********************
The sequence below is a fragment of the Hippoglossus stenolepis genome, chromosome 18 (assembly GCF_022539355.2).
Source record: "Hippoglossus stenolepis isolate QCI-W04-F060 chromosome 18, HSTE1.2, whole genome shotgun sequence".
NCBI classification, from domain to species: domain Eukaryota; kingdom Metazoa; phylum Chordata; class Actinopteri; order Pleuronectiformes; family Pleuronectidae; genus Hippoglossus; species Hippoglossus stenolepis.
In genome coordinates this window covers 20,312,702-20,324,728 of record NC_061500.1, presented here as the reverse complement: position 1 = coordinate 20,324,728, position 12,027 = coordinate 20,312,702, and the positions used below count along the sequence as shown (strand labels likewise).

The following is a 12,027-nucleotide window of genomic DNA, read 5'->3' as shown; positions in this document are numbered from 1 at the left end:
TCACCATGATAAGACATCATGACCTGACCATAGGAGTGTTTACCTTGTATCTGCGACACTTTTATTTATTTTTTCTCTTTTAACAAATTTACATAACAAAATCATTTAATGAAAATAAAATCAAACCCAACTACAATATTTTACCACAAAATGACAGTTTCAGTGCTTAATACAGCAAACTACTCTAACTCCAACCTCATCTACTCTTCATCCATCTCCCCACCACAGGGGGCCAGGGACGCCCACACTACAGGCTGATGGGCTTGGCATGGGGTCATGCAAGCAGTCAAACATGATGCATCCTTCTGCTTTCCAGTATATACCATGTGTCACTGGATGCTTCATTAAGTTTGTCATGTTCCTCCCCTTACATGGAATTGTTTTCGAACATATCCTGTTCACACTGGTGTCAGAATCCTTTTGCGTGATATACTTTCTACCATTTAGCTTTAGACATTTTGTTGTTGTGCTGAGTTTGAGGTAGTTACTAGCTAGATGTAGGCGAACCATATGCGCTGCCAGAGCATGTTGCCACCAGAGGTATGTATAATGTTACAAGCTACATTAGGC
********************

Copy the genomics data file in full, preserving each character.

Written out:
The sequence below is a fragment of the Hippoglossus stenolepis genome, chromosome 18 (assembly GCF_022539355.2).
Source record: "Hippoglossus stenolepis isolate QCI-W04-F060 chromosome 18, HSTE1.2, whole genome shotgun sequence".
NCBI classification, from domain to species: domain Eukaryota; kingdom Metazoa; phylum Chordata; class Actinopteri; order Pleuronectiformes; family Pleuronectidae; genus Hippoglossus; species Hippoglossus stenolepis.
In genome coordinates this window covers 20,312,702-20,324,728 of record NC_061500.1, presented here as the reverse complement: position 1 = coordinate 20,324,728, position 12,027 = coordinate 20,312,702, and the positions used below count along the sequence as shown (strand labels likewise).

The following is a 12,027-nucleotide window of genomic DNA, read 5'->3' as shown; positions in this document are numbered from 1 at the left end:
TCACCATGATAAGACATCATGACCTGACCATAGGAGTGTTTACCTTGTATCTGCGACACTTTTATTTATTTTTTCTCTTTTAACAAATTTACATAACAAAATCATTTAATGAAAATAAAATCAAACCCAACTACAATATTTTACCACAAAATGACAGTTTCAGTGCTTAATACAGCAAACTACTCTAACTCCAACCTCATCTACTCTTCATCCATCTCCCCACCACAGGGGGCCAGGGACGCCCACACTACAGGCTGATGGGCTTGGCATGGGGTCATGCAAGCAGTCAAACATGATGCATCCTTCTGCTTTCCAGTATATACCATGTGTCACTGGATGCTTCATTAAGTTTGTCATGTTCCTCCCCTTACATGGAATTGTTTTCGAACATATCCTGTTCACACTGGTGTCAGAATCCTTTTGCGTGATATACTTTCTACCATTTAGCTTTAGACATTTTGTTGTTGTGCTGAGTTTGAGGTAGTTACTAGCTAGATGTAGGCGAACCATATGCGCTGCCAGAGCATGTTGCCACCAGAGGTATGTATAATGTTACAAGCTACATTAGGC